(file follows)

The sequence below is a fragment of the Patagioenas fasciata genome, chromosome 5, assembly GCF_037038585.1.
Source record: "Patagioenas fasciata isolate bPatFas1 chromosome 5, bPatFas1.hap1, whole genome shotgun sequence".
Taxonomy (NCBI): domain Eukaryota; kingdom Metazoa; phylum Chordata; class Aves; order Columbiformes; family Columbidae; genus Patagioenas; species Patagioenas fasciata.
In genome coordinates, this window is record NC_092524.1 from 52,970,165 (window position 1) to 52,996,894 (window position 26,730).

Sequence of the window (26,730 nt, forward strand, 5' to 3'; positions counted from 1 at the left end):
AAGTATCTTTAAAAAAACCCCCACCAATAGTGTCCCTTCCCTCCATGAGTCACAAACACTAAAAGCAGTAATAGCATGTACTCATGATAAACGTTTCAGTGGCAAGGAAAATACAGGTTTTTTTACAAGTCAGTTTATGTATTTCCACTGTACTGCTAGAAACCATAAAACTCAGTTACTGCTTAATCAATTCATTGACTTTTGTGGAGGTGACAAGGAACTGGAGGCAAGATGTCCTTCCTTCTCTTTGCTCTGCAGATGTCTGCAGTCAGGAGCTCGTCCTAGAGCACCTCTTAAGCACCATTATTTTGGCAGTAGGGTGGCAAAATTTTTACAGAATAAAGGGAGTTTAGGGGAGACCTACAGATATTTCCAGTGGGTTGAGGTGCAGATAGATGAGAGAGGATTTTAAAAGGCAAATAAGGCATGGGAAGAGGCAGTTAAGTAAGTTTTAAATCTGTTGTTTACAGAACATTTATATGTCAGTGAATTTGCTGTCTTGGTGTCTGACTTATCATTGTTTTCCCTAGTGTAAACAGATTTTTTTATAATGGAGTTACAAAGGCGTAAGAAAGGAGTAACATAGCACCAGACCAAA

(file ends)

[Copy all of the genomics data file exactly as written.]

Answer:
The sequence below is a fragment of the Patagioenas fasciata genome, chromosome 5, assembly GCF_037038585.1.
Source record: "Patagioenas fasciata isolate bPatFas1 chromosome 5, bPatFas1.hap1, whole genome shotgun sequence".
Taxonomy (NCBI): domain Eukaryota; kingdom Metazoa; phylum Chordata; class Aves; order Columbiformes; family Columbidae; genus Patagioenas; species Patagioenas fasciata.
In genome coordinates, this window is record NC_092524.1 from 52,970,165 (window position 1) to 52,996,894 (window position 26,730).

Sequence of the window (26,730 nt, forward strand, 5' to 3'; positions counted from 1 at the left end):
AAGTATCTTTAAAAAAACCCCCACCAATAGTGTCCCTTCCCTCCATGAGTCACAAACACTAAAAGCAGTAATAGCATGTACTCATGATAAACGTTTCAGTGGCAAGGAAAATACAGGTTTTTTTACAAGTCAGTTTATGTATTTCCACTGTACTGCTAGAAACCATAAAACTCAGTTACTGCTTAATCAATTCATTGACTTTTGTGGAGGTGACAAGGAACTGGAGGCAAGATGTCCTTCCTTCTCTTTGCTCTGCAGATGTCTGCAGTCAGGAGCTCGTCCTAGAGCACCTCTTAAGCACCATTATTTTGGCAGTAGGGTGGCAAAATTTTTACAGAATAAAGGGAGTTTAGGGGAGACCTACAGATATTTCCAGTGGGTTGAGGTGCAGATAGATGAGAGAGGATTTTAAAAGGCAAATAAGGCATGGGAAGAGGCAGTTAAGTAAGTTTTAAATCTGTTGTTTACAGAACATTTATATGTCAGTGAATTTGCTGTCTTGGTGTCTGACTTATCATTGTTTTCCCTAGTGTAAACAGATTTTTTTATAATGGAGTTACAAAGGCGTAAGAAAGGAGTAACATAGCACCAGACCAAA